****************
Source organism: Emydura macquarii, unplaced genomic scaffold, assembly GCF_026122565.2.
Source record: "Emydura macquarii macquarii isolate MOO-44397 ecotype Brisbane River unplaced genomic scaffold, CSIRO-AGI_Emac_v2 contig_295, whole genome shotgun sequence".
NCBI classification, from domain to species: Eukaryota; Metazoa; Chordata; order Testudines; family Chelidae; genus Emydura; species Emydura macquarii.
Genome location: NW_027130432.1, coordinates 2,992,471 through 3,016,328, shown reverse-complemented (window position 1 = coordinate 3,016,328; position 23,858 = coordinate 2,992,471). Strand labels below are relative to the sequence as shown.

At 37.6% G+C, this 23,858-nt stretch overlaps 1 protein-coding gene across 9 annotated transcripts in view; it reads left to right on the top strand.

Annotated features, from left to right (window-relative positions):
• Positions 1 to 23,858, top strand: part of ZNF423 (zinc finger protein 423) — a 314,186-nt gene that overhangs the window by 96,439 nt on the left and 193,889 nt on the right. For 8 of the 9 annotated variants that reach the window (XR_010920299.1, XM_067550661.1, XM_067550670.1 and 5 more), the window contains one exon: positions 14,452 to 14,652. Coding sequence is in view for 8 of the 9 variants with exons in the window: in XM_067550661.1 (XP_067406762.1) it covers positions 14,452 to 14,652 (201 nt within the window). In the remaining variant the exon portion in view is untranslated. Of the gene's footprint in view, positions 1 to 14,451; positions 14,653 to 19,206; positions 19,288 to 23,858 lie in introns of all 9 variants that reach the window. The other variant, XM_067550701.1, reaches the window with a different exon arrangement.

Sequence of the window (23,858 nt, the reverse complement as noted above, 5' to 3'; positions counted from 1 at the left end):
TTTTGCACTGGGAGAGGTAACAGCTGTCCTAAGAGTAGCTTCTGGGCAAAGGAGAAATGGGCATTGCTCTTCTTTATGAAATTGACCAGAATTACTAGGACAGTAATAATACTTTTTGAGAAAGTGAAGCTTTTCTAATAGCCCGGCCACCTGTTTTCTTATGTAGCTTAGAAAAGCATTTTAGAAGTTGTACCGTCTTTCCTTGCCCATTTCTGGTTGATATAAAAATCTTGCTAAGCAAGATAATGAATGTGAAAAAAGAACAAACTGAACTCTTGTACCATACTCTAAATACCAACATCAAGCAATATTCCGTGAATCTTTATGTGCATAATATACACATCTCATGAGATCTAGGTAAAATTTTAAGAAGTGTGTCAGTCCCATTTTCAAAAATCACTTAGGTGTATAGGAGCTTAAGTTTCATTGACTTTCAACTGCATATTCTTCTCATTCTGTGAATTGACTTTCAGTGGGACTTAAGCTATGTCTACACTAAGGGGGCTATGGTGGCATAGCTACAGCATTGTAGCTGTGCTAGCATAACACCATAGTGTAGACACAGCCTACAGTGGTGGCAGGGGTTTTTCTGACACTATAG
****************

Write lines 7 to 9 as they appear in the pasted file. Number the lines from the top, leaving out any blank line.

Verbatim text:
• Positions 1 to 23,858, top strand: part of ZNF423 (zinc finger protein 423) — a 314,186-nt gene that overhangs the window by 96,439 nt on the left and 193,889 nt on the right. For 8 of the 9 annotated variants that reach the window (XR_010920299.1, XM_067550661.1, XM_067550670.1 and 5 more), the window contains one exon: positions 14,452 to 14,652. Coding sequence is in view for 8 of the 9 variants with exons in the window: in XM_067550661.1 (XP_067406762.1) it covers positions 14,452 to 14,652 (201 nt within the window). In the remaining variant the exon portion in view is untranslated. Of the gene's footprint in view, positions 1 to 14,451; positions 14,653 to 19,206; positions 19,288 to 23,858 lie in introns of all 9 variants that reach the window. The other variant, XM_067550701.1, reaches the window with a different exon arrangement.

Sequence of the window (23,858 nt, the reverse complement as noted above, 5' to 3'; positions counted from 1 at the left end):
TTTTGCACTGGGAGAGGTAACAGCTGTCCTAAGAGTAGCTTCTGGGCAAAGGAGAAATGGGCATTGCTCTTCTTTATGAAATTGACCAGAATTACTAGGACAGTAATAATACTTTTTGAGAAAGTGAAGCTTTTCTAATAGCCCGGCCACCTGTTTTCTTATGTAGCTTAGAAAAGCATTTTAGAAGTTGTACCGTCTTTCCTTGCCCATTTCTGGTTGATATAAAAATCTTGCTAAGCAAGATAATGAATGTGAAAAAAGAACAAACTGAACTCTTGTACCATACTCTAAATACCAACATCAAGCAATATTCCGTGAATCTTTATGTGCATAATATACACATCTCATGAGATCTAGGTAAAATTTTAAGAAGTGTGTCAGTCCCATTTTCAAAAATCACTTAGGTGTATAGGAGCTTAAGTTTCATTGACTTTCAACTGCATATTCTTCTCATTCTGTGAATTGACTTTCAGTGGGACTTAAGCTATGTCTACACTAAGGGGGCTATGGTGGCATAGCTACAGCATTGTAGCTGTGCTAGCATAACACCATAGTGTAGACACAGCCTACAGTGGTGGCAGGGGTTTTTCTGACACTATAG